Seizing the global opportunity - The 2015 New Climate Economy Report
09.11.2016 | news
CEO Christian Rynning-Tønnesen.
Sustained growth and climate action can and must be achieved together. The goals to end extreme poverty and secure a safe climate are within reach provided the right measures are done. This is the main message in the new report from the Global Commission on the Economy and Climate.
This is the second report by the commission, the first being last years “Better growth, Better Climate”. This year’s report is named Seizing the Global Opportunity, Partnerships for Better Growth and a Better Climate.
“Momentum is building for a low-carbon economy. Global economic growth and CO2 emissions are beginning to be decoupled. But the pace of change needs to be accelerated further and carbon pricing is imperative to stimulate a low carbon business friendly economic development”, says Christian Rynning-Tønnesen, CEO of Statkraft, commenting on the report.
The report identifies 10 key areas of opportunity for stronger climate action which will also bring significant economic benefits. Together, these could achieve at least 59% and potentially as much as 96% of the emissions reductions needed by 2030 to keep global warming below 2°C.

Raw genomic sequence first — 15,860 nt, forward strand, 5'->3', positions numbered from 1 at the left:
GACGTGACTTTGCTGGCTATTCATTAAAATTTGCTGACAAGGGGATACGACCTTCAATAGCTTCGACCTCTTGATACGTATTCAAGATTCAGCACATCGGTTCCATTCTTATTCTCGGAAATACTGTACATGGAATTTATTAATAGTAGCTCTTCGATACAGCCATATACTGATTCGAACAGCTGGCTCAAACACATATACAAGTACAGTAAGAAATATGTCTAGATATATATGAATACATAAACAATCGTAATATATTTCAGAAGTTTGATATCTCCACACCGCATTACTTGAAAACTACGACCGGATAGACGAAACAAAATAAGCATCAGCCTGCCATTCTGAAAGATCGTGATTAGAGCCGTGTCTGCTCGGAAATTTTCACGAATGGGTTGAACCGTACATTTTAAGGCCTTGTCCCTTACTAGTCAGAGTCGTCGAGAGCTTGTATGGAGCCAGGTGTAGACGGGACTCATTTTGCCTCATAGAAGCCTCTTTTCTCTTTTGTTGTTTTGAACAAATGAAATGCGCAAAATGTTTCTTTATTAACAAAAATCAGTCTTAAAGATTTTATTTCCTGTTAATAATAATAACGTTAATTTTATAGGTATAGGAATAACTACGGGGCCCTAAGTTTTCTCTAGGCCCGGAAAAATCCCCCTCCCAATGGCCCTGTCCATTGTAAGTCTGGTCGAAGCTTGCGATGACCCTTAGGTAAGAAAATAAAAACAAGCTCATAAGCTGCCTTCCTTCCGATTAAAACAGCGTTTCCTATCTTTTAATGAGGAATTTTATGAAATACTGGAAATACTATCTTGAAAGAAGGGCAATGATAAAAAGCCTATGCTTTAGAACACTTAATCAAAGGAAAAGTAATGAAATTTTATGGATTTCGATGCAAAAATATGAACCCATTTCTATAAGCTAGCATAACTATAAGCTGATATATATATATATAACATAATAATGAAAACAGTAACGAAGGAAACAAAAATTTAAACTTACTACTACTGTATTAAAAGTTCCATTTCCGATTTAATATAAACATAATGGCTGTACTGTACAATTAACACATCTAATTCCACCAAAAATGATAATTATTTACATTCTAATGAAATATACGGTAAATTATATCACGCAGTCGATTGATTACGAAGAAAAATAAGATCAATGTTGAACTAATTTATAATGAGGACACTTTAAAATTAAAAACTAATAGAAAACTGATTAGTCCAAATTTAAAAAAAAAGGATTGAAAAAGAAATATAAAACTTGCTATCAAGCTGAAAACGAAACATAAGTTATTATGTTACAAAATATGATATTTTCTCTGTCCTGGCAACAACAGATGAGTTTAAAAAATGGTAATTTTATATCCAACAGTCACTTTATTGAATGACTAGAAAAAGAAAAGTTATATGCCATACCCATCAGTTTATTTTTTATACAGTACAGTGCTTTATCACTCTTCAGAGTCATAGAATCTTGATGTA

The Global Commission on the Economy and Climate, and its flagship project The New Climate Economy, were set up to help governments, businesses and society make better-informed decisions on how to achieve economic prosperity and development while also addressing climate change. The Commission is headed by former president of Mexico Felipe Calderón and Christian Rynning-Tønnesen serves on the board together with people such as Chad Holliday, Chairman of Royal Dutch Shell, Paul Polman, Chief Executive Officer, of Unilever and Kristin Skogen Lund, Director-General, Confederation of Norwegian Enterprise (NHO).
The report identifies 10 key actions that can drive economic growth and development and achieve as much as 96% of the greenhouse gas emissions reductions needed by 2030 to keep global warming under 2°C.
The costs of continuing the current fossil fuel-dominated economic model are becoming ever clearer. Last year, the global economy grew at 3%, but global CO2 emissions did not rise. However, action is not yet occurring at the scale and speed necessary for structural transformation toward a new climate economy.
Several countries are taking action to reduce emissions and stimulate low carbon growth. So far 40 countries have adopted or are planning carbon pricing, and 28 countries are undertaking energy subsidy reforms.
An increasing number of businesses and investors are committed to low carbon growth. Over 1,000 major companies and investors have signalled their support for carbon pricing.